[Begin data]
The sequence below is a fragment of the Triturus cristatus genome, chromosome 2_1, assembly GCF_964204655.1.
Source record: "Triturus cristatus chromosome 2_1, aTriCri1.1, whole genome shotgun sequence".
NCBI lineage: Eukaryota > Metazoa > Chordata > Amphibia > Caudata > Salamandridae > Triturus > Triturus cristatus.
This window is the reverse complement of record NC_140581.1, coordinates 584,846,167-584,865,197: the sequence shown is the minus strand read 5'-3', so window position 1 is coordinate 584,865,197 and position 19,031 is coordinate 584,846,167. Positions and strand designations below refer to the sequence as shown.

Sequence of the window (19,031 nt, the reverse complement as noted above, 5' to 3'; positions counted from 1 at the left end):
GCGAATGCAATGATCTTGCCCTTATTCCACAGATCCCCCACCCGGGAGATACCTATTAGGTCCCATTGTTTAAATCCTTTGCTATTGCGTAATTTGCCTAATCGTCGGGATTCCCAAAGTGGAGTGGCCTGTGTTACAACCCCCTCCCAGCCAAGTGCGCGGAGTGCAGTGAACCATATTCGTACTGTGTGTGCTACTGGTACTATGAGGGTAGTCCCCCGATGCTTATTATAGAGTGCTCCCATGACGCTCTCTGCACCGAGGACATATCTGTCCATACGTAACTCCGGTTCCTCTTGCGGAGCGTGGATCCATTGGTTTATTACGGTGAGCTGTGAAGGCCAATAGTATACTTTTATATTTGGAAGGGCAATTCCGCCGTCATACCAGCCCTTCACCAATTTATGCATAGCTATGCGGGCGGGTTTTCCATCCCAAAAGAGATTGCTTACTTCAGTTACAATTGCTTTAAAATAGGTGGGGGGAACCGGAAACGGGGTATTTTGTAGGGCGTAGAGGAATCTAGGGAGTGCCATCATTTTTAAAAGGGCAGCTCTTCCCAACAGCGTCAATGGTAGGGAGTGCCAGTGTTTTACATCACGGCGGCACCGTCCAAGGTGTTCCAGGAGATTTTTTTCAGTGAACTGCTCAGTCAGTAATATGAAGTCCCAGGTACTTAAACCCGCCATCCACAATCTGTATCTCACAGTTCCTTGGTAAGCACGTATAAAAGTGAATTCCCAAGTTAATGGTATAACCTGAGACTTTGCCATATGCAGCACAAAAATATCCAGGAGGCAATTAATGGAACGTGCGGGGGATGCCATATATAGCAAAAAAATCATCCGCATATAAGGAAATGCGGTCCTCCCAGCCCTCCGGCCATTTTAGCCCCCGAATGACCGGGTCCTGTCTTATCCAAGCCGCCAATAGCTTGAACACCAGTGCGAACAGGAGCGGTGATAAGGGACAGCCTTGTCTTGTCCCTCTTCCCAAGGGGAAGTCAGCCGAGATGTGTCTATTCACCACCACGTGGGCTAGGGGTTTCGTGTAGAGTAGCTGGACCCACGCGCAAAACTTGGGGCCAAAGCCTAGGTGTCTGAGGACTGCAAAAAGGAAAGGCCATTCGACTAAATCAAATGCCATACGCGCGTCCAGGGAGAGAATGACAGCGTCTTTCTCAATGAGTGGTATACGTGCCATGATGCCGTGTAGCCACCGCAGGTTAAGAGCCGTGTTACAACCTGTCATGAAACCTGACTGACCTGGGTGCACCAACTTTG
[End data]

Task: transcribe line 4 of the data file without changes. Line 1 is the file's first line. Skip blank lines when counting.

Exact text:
This window is the reverse complement of record NC_140581.1, coordinates 584,846,167-584,865,197: the sequence shown is the minus strand read 5'-3', so window position 1 is coordinate 584,865,197 and position 19,031 is coordinate 584,846,167. Positions and strand designations below refer to the sequence as shown.